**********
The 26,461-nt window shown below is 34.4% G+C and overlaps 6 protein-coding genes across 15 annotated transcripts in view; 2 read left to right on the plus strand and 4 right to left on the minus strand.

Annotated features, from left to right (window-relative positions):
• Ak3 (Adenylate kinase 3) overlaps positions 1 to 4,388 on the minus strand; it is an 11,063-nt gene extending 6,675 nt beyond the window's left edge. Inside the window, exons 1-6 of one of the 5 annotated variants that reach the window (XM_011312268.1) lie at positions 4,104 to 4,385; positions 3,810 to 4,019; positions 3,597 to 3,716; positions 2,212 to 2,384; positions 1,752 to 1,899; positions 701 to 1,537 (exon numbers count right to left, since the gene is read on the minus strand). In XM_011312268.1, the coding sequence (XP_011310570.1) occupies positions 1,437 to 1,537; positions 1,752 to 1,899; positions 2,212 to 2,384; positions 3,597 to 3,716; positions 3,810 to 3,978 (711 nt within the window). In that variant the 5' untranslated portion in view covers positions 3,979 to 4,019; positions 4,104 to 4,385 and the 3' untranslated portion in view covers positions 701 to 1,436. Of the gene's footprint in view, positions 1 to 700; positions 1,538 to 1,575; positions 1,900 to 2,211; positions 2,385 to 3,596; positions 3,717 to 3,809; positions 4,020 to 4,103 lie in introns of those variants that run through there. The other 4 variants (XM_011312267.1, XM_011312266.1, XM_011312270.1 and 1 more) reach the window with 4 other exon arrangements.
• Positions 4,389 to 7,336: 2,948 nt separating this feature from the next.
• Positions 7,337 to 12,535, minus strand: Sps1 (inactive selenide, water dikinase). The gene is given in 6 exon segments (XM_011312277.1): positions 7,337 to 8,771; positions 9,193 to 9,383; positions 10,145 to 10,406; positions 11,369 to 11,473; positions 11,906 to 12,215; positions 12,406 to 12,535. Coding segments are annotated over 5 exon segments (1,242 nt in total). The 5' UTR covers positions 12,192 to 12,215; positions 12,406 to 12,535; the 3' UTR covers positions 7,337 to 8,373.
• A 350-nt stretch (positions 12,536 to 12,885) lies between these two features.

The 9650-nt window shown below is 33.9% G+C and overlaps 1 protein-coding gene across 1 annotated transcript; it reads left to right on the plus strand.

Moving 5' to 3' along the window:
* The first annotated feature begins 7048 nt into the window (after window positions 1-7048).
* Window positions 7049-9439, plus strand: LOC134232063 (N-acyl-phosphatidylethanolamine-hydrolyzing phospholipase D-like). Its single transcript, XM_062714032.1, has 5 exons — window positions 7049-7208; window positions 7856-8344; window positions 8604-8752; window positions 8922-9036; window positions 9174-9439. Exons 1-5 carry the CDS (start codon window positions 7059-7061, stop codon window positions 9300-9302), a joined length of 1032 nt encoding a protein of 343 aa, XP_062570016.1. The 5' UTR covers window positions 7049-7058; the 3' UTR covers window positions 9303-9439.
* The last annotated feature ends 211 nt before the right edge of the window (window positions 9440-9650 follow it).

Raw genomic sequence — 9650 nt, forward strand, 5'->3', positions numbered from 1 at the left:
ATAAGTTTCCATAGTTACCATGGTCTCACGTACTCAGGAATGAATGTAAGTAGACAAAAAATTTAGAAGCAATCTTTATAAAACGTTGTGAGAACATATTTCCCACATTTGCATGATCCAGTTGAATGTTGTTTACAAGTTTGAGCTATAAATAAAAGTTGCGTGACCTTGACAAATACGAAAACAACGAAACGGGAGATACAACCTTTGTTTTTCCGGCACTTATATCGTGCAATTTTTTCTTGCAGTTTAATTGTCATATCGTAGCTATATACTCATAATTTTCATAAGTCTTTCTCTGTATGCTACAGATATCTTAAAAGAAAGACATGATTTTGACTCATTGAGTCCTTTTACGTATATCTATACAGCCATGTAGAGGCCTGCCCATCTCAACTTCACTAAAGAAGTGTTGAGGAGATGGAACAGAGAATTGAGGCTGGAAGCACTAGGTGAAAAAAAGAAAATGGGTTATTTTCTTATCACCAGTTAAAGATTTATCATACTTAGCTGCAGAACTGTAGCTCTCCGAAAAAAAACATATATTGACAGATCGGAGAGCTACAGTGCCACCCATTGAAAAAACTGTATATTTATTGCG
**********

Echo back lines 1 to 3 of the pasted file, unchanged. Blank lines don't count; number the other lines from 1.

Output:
The 26,461-nt window shown below is 34.4% G+C and overlaps 6 protein-coding genes across 15 annotated transcripts in view; 2 read left to right on the plus strand and 4 right to left on the minus strand.

Annotated features, from left to right (window-relative positions):
• Ak3 (Adenylate kinase 3) overlaps positions 1 to 4,388 on the minus strand; it is an 11,063-nt gene extending 6,675 nt beyond the window's left edge. Inside the window, exons 1-6 of one of the 5 annotated variants that reach the window (XM_011312268.1) lie at positions 4,104 to 4,385; positions 3,810 to 4,019; positions 3,597 to 3,716; positions 2,212 to 2,384; positions 1,752 to 1,899; positions 701 to 1,537 (exon numbers count right to left, since the gene is read on the minus strand). In XM_011312268.1, the coding sequence (XP_011310570.1) occupies positions 1,437 to 1,537; positions 1,752 to 1,899; positions 2,212 to 2,384; positions 3,597 to 3,716; positions 3,810 to 3,978 (711 nt within the window). In that variant the 5' untranslated portion in view covers positions 3,979 to 4,019; positions 4,104 to 4,385 and the 3' untranslated portion in view covers positions 701 to 1,436. Of the gene's footprint in view, positions 1 to 700; positions 1,538 to 1,575; positions 1,900 to 2,211; positions 2,385 to 3,596; positions 3,717 to 3,809; positions 4,020 to 4,103 lie in introns of those variants that run through there. The other 4 variants (XM_011312267.1, XM_011312266.1, XM_011312270.1 and 1 more) reach the window with 4 other exon arrangements.